Diaspora

Opinion: Here's why San Diego and Tijuana have a stake in … – The San Diego Union-Tribune

Rudolph is an international law and human rights attorney and a former human rights officer at the U.S. Department of State. He lives in La Jolla.
Massacres. Rapes. Kidnappings. Ransoms. Most of us would associate these things with a far-off place like Syria or Somalia. But these occurrences increasingly are becoming associated with a neighboring Caribbean country located between south Florida and Puerto Rico. Haiti, which experienced a devastating earthquake in 2010 that killed 200,000 people, is at risk of becoming a failed state. The term “failed state” has in the past been used rather informally. But there are actual criteria referenced for when a state reaches such a nadir. These criteria, however, are not universally accepted. Nevertheless, they exist, and they can be helpful in understanding what is happening inside a country experiencing such convulsions. The indices, from the Fund for Peace, are: 1) the loss of control of territory; 2) an erosion of legitimate authority; 3) the inability to provide public services; and 4) the inability to interact with other states as a full and functioning member of the community.
First and foremost, some 150 gangs currently operate in Haiti and control 60 percent of the national territory. But they are not just holding land. These gangs are in the business of extorting the police and kidnapping innocents. (They are even, according to credible accounts, responsible for assassinating the president.) The most recent and heartrending example is the group of American and Canadian missionaries held for ransom. This control is widespread and well-known, making much of Haiti a no-go zone.
Second, a failed (or fragile) state experiences an erosion of legitimate authority. This can mean many things, but mostly it means that laws are no longer respected, judicial decisions are ignored or flouted or the police are seen as representing an out-of-touch elite. The important factor here is that legitimate authority is undermined. Haiti’s prime minister, Ariel Henry, recently attempted to lead a ceremony to honor Gen. Jean-Jacques Dessalines, Haiti’s independence hero. But Henry fled the scene in the face of overpowering gunfire from Jimmy Cherizier, Haiti’s most notorious gang leader. Add this to the assassination last year of President Jovenel Moïse, and you begin to suspect that things are spiraling out of control.
Third, a fragile state struggles to provide basic public services. Basic public services include police protection, rubbish collection and street maintenance. Manuel Orozco, the director of the Center for Migration and Economic Stabilization, said, “Haiti is practically like Somalia, where state failure makes these criminal organizations more visible on the streets.” In addition, many transport routes through Port-au-Prince have been barricaded by local gangs, leading to a paucity of fuel and food.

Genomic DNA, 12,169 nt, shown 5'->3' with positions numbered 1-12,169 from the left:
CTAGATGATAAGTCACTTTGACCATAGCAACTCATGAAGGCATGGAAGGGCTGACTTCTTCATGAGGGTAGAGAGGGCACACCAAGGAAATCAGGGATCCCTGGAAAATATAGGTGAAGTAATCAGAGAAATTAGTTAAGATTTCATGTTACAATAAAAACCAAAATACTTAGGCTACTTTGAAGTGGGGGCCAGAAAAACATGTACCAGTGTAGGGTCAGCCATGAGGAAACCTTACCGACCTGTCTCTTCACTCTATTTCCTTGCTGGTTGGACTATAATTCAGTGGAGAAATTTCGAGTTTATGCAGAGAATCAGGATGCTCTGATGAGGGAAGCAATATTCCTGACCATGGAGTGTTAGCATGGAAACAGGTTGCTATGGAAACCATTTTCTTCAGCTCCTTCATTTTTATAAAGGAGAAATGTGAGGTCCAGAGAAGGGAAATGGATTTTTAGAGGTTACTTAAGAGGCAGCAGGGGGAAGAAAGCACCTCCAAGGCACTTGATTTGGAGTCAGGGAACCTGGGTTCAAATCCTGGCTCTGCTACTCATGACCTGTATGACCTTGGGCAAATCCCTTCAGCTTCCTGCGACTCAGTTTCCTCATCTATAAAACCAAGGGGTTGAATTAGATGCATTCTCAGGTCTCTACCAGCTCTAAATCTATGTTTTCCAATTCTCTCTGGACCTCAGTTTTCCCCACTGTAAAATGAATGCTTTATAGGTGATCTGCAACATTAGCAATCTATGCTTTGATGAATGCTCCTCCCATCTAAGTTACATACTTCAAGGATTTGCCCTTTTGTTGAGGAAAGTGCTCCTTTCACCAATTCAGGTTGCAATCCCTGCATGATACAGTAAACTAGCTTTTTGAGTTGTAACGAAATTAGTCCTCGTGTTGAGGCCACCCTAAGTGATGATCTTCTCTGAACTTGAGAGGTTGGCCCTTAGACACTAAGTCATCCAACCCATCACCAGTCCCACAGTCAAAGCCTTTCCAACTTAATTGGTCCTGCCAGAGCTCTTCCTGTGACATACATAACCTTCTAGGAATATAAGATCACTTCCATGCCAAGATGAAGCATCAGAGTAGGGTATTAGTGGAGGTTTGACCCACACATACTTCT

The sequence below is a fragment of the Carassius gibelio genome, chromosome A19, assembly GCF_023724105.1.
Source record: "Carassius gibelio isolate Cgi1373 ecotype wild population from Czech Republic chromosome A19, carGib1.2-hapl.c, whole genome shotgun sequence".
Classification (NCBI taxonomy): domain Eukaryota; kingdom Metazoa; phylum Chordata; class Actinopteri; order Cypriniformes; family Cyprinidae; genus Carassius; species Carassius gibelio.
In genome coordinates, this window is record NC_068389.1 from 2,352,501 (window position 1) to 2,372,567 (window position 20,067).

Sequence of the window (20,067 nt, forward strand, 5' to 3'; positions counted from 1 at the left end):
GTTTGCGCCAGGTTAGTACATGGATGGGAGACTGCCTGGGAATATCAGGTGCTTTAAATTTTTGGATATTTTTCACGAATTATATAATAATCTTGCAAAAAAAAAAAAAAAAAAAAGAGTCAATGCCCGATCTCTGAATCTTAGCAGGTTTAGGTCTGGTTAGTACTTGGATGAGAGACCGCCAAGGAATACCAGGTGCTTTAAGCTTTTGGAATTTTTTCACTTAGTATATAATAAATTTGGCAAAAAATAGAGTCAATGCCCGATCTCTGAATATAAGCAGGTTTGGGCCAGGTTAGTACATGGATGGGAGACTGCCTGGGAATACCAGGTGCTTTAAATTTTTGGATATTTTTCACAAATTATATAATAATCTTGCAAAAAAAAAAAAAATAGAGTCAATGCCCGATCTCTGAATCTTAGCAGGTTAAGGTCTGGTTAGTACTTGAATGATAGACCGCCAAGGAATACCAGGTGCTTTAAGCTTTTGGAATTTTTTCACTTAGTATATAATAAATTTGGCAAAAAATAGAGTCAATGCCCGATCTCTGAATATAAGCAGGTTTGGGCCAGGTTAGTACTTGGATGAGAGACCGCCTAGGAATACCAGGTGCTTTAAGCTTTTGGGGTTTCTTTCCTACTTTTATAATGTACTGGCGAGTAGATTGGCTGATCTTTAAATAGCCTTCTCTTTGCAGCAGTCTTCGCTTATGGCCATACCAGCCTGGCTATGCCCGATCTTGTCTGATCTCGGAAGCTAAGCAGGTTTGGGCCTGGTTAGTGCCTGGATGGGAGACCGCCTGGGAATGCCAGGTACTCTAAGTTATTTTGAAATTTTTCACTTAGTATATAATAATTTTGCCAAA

Finally, a failed state is in many ways incapable of interacting effectively with other states. This means there might be a slew of authority figures making multifarious pronouncements about the government. This can make it difficult to establish diplomatic relations. Given the recent assassination of President Moïse and the somewhat disputed way in which Prime Minister Henry rose to power, this final element is a real concern. After all, the Moïse assassination was motivated in part by a sense that the president had overstepped his authority by insisting that he had the right to rule beyond the end of his constitutional term.

The term “failed state” is controversial and has at times been misused to justify invasions of states that are perceived as security threats precisely because of the “failed” status. Moreover, Haiti’s history and record of struggles with economic and political development stem, at least in part, from successive American interventions.
Notwithstanding these concerns, it’s clear that Haiti is at serious risk of collapsing into a dystopian reality. If you doubt this, you simply aren’t paying attention. And if you doubt the ability of these troubles to affect our own political system, recall the thousands of desperate Haitians who not long ago appeared in Texas and on our very own San Diego-Tijuana doorstep. According to the San Diego County Resettlement Agencies Report for the federal government’s fiscal year 2021-2022, there have been 1,429 resettlements here in San Diego County, making Haitians the largest group after Afghans. These are personal success stories, to be sure. But if Haiti continues to experience chaos and disorder, the number of Haitians in Tijuana will doubtless increase and add additional pressure on overwhelmed shelters, the ultimate consequence of which will be a crush of people seeking entry into San Diego.
We must do whatever we can to prevent Haiti’s further degeneration. Whether an altruistic intervention by the U.S. is possible is largely irrelevant. “It’s already upon us; the next step becomes biblical, with people falling off anything that can float,” Daniel Foote, who served as the U.S. special envoy to Haiti in 2021, said.

When your neighbor’s house is on fire, you don’t haggle over the garden hose.

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